“Dot”: Old English. A spot. A mark. A period used in applications as a name separator in files and web addresses. “Indicia”: Latin. Signs, indications, evidence. “Dot Indicia”: A personal blog examining marks and signs in our world about information, privacy and security.
Throughout history, no matter what country, the scope and application of constitutional power can be best described as a “contact sport”. In Canada, the game is played by two levels of government operating under a division of power that has evolved through constitutional case law since 1867. A recent decision in Québec raises a new angle to consider for those companies who think they only have to deal with the federal OPC. Read more »
When it comes to privacy and data protection, I often tell people that that while “rules” are important, the “exceptions” matter more. A recent decision out of the Ontario Court of Appeal illustrates this point rather nicely. It concerns two banks, a debt, a mortgage discharge statement and PIPEDA. Read more »
Today, the Supreme Court of Canada (“SCC”) issued a significant decision with respect to another piece of technology that we commonly carry on our person – mobile phones. The court in R. v. Fearon addressed whether the police can search such phones under the common law power to “search incident to a lawful arrest”. In doing so, the SCC has changed the common law with respect to such searches. Read more »
Who knew six months could pass so quickly? The last blog post seemed like yesterday. After getting the shoulder better and renewing an intent to blog on a more regular basis, here is part 2 of the R v. Spencer blog post. In the last post, my focus was on the meaning of “lawful authority”. Here I want to focus on what I think is the more important aspect of the case — the “reasonable expectation of privacy” in subscriber information. Read more »
A busy practice combined with a very bad shoulder injury will, regretfully, move blogging down the priority list. As we reach mid-2014 there have been a few interesting privacy law developments this year but, in my view, no real “blockbusters”. That all changed today. Today, the Supreme Court of Canada (SCC) came out with R v. Spencer. Digesting the decision like this takes time but, in a first read, what it says about lawful authority should make every private sector organization pause and re-examine its policy on cooperation with law enforcement. Read more »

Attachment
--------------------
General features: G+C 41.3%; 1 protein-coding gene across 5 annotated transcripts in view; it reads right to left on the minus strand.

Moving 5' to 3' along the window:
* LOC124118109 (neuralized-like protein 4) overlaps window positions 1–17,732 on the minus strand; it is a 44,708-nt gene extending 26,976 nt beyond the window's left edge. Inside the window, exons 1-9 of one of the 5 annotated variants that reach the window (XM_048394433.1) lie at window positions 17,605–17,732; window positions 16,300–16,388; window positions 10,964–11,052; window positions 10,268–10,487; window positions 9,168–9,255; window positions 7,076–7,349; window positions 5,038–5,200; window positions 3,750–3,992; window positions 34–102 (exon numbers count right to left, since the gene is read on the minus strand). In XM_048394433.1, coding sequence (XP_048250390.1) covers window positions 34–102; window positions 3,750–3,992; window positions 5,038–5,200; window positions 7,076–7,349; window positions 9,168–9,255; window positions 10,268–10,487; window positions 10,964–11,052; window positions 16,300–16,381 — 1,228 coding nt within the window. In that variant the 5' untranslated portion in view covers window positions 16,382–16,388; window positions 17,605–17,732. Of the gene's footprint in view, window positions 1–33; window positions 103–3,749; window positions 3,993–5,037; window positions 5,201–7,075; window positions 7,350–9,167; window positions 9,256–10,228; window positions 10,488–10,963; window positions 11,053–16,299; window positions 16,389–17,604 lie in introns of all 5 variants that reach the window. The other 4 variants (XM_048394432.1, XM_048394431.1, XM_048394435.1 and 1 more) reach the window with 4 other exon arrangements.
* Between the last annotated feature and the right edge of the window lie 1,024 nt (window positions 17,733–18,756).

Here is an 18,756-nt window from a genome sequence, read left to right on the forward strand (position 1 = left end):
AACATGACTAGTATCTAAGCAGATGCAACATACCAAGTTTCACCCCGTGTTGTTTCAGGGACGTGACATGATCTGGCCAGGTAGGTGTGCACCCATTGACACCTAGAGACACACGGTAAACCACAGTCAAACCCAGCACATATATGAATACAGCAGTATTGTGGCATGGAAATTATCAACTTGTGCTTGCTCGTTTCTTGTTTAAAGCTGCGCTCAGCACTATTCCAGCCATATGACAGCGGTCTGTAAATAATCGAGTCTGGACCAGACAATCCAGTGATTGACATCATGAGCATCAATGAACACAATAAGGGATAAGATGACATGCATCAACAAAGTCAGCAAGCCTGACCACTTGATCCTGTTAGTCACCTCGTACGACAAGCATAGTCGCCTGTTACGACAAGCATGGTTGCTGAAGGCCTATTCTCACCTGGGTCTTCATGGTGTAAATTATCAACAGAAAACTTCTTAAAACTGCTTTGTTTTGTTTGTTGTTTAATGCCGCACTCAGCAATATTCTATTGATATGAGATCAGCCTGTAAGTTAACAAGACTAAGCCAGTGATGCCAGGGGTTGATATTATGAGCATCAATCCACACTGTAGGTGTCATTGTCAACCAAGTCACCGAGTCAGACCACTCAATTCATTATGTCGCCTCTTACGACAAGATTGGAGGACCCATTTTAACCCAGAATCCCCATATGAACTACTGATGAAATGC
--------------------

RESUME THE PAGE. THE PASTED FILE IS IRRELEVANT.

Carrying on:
I can’t help but think there’s a movie in this somewhere. Love, devotion and allegations of betrayal are all present. Mix in smart meters and privacy and it becomes obvious why I’m blogging about this. It’s quite a fascinating story and it comes from, of all places, an unpublished Ontario IPC report, issued in September 2013, which was sent to me. The troubling bit is that there are more than a few questions that arise from the story. Read more »
There is a new and interesting decision out of Peterborough that raises but doesn’t answer a lot of questions. These questions revolve around the intersection of PHIPA, class action law and tort law. This is not something you see everyday although we may have to wait awhile before the dust (and the law) settles. Read more »
The federal government has now solved a major problem for Canada’s banks by entering into an intergovernmental agreement concerning FATCA with the United States. The details about the privacy implications of FATCA can be found in previous posts here, here and here. With this agreement, the “end game” of FATCA compliance for Canada appears close at hand and there’s an important privacy lesson in it for Canadians.
Canada’s Yukon Territory joins other domestic jurisdictions in moving to implement personal health information legislation. The Health Information Privacy and Management Act, introduced in November, is now in second reading. Leaving aside the trend to including EHR governance in personal health information statutes, there are some intriguing aspects to the bill not found in other statutes of a similar nature. Read more »
Alberta’s PIPA was recently declared unconstitutional by the Supreme Court of Canada (“SCC”) in Alberta (Information and Privacy Commissioner) v. United Food and Commercial Workers, Local 401. In reading the decision, the issue appears to be the broad, circular definition of “personal information” in that statute. Since a similar definition of personal information is found in the federal, BC and Manitoba statutes, the issue has national implications and goes far beyond labour unions and public picketing. How will Alberta legislature’s amend the statute? Would narrowing the definition of personal information in Canadian statutes fix the problem? If so, what would this mean for Canadian personal information protection law?